Fifth Graders in D.C. to Take Nation’s First Standardized Sex Test

Students as young as 10-years-old will partake in the nation’s first standardized sex education test beginning next spring in Washington, D.C. The test aims to measure their proficiency in sex and health.

The District of Columbia has the nation's highest rates of sexually transmitted diseases and teen pregnancy. Test results will help school officials determine what students know about risky behavior, according to the Office of the State Superintendent of Education.

Fifty questions, testing knowledge about contraceptives, drug use, and sex, will be administered to fifth, eighth, and tenth grade students, and the resulting scores will be sent to schools, not teachers or students.

Officials believe that these tests will help them see whether or not schools are doing a good job of providing health education to students.

The test is undoubtedly raising some concerns amongst the conservative, who believe it’s the parent’s right to educate his or her child first about sex.

“Students are being exposed to this kind of material, not on their parents’ schedule, but on the schools’ schedule,” Peter Sprigg of the Family Research Council (FRC) told OneNewsNow, “and I think that’s what it really boils down to.”

His concern is that the test may introduce material that a parent has yet to speak about with their children.

“These are such sensitive topics, the principal sex educator should be a child’s parent and not the public school,” said Sprigg.

Last year, a sex test administered to seventh graders at Harvey Middle School in D.C. caused an uproar among parents who complained of not being informed of the test beforehand.

Questions like, how sure are you that you “can you name all four body fluids that can transmit HIV?” and “know the difference between oral, vaginal, and anal sex?” were included in the controversial test given by Metro TeenAids, who sought to assess students’ knowledge of sexual behavior in order to provide them with necessary information and skills to protect themselves.

A letter of apology was offered to parents by Adam Tenner, the executive director of the organization, who stated, “We regret that the opt-out forms did not go out before the first day of class.”

Tenner added, “Metro TeenAIDS supports a parent’s right to ‘opt-out’ of the reproductive health classes offered in schools... However, Washington DC is currently the HIV/Aids capital of the US and it is our mission to employ the best science and curricula to help create an ‘HIV Free Generation.’”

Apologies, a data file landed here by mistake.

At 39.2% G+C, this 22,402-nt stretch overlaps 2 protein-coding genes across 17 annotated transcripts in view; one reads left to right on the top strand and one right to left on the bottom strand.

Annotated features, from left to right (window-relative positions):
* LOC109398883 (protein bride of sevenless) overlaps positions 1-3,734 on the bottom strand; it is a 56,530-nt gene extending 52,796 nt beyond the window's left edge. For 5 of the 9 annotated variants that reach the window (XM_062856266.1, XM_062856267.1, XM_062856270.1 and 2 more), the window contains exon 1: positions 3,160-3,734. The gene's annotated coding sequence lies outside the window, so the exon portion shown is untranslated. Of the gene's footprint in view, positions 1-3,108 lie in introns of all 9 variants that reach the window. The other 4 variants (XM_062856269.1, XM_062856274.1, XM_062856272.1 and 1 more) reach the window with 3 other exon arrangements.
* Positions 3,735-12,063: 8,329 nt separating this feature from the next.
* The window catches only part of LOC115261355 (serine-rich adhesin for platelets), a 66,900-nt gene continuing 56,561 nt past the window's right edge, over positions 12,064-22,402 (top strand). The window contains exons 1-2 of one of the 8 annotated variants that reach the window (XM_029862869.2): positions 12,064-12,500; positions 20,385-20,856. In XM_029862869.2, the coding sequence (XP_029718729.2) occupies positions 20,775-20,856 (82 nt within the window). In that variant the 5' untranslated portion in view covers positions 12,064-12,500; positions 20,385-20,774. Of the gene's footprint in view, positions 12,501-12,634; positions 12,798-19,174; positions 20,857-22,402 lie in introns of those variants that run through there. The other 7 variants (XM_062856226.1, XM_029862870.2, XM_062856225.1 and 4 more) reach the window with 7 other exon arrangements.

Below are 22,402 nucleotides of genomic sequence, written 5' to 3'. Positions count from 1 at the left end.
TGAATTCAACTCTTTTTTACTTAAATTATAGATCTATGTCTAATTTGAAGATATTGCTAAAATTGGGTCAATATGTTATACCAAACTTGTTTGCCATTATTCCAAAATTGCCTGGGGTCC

Though the standardized test will not be nearly as graphic as the one offered by Metro TeenAIDS, parents and educators are still worried about the potential outcome.

“Bringing it to the level of actually having standardized testing means that not only will students be given this kind of liberal propaganda of the sexual revolution, but they will be expected to successfully regurgitate it to their teachers,” said Sprigg.

To Sprigg, teaching abstinence was always the safest and surest way to prevent pregnancies and sexually transmitted diseases.

A study conducted previously by the University of Pennsylvania corroborated Spriggs' belief. Published by the American Medical Association, the study, which followed 662 students in Philadelphia, found that abstinence education was the most effective method in reducing sexual activity among youth.

Middle school students who attended abstinence-only classes were less likely to become sexually active than their peers who attended classes teaching condom use only or even a combination of condom use and abstinence.

Within two years of attending the abstinence-only class, only a third of those students reported having sexual intercourse, whereas more than half of those who attended classes teaching condom use already engaged in intercourse.

“Condoms don’t protect the heart and aren’t 100 percent protection against many sexually transmitted diseases, including HIV. The only 100 percent effective way to protect one’s body and heart is abstinence until marriage,” Leslee Unruh, founder of the National Abstinence Clearinghouse, explained to The Christian Post previously.

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